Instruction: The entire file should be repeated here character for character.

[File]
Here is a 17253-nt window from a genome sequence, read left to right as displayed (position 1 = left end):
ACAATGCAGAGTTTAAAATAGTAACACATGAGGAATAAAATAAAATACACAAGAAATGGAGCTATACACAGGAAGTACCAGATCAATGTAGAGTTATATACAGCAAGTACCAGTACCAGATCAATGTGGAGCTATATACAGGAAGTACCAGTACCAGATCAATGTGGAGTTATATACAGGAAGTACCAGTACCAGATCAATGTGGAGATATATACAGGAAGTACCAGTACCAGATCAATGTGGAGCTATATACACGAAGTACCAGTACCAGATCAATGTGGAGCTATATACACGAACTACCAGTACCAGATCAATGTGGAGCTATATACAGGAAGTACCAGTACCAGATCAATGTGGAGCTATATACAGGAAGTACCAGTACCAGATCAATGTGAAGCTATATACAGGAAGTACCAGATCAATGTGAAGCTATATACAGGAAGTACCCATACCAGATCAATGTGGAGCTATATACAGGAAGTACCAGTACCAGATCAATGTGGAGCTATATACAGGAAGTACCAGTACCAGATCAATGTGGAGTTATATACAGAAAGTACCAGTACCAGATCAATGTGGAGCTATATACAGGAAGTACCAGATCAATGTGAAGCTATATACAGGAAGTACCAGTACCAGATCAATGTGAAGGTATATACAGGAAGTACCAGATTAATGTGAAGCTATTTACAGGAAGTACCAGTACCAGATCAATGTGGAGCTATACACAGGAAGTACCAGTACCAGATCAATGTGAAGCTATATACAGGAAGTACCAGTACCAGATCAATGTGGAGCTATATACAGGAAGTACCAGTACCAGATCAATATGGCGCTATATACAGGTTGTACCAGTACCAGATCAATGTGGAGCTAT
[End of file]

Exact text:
Here is a 17253-nt window from a genome sequence, read left to right as displayed (position 1 = left end):
ACAATGCAGAGTTTAAAATAGTAACACATGAGGAATAAAATAAAATACACAAGAAATGGAGCTATACACAGGAAGTACCAGATCAATGTAGAGTTATATACAGCAAGTACCAGTACCAGATCAATGTGGAGCTATATACAGGAAGTACCAGTACCAGATCAATGTGGAGTTATATACAGGAAGTACCAGTACCAGATCAATGTGGAGATATATACAGGAAGTACCAGTACCAGATCAATGTGGAGCTATATACACGAAGTACCAGTACCAGATCAATGTGGAGCTATATACACGAACTACCAGTACCAGATCAATGTGGAGCTATATACAGGAAGTACCAGTACCAGATCAATGTGGAGCTATATACAGGAAGTACCAGTACCAGATCAATGTGAAGCTATATACAGGAAGTACCAGATCAATGTGAAGCTATATACAGGAAGTACCCATACCAGATCAATGTGGAGCTATATACAGGAAGTACCAGTACCAGATCAATGTGGAGCTATATACAGGAAGTACCAGTACCAGATCAATGTGGAGTTATATACAGAAAGTACCAGTACCAGATCAATGTGGAGCTATATACAGGAAGTACCAGATCAATGTGAAGCTATATACAGGAAGTACCAGTACCAGATCAATGTGAAGGTATATACAGGAAGTACCAGATTAATGTGAAGCTATTTACAGGAAGTACCAGTACCAGATCAATGTGGAGCTATACACAGGAAGTACCAGTACCAGATCAATGTGAAGCTATATACAGGAAGTACCAGTACCAGATCAATGTGGAGCTATATACAGGAAGTACCAGTACCAGATCAATATGGCGCTATATACAGGTTGTACCAGTACCAGATCAATGTGGAGCTAT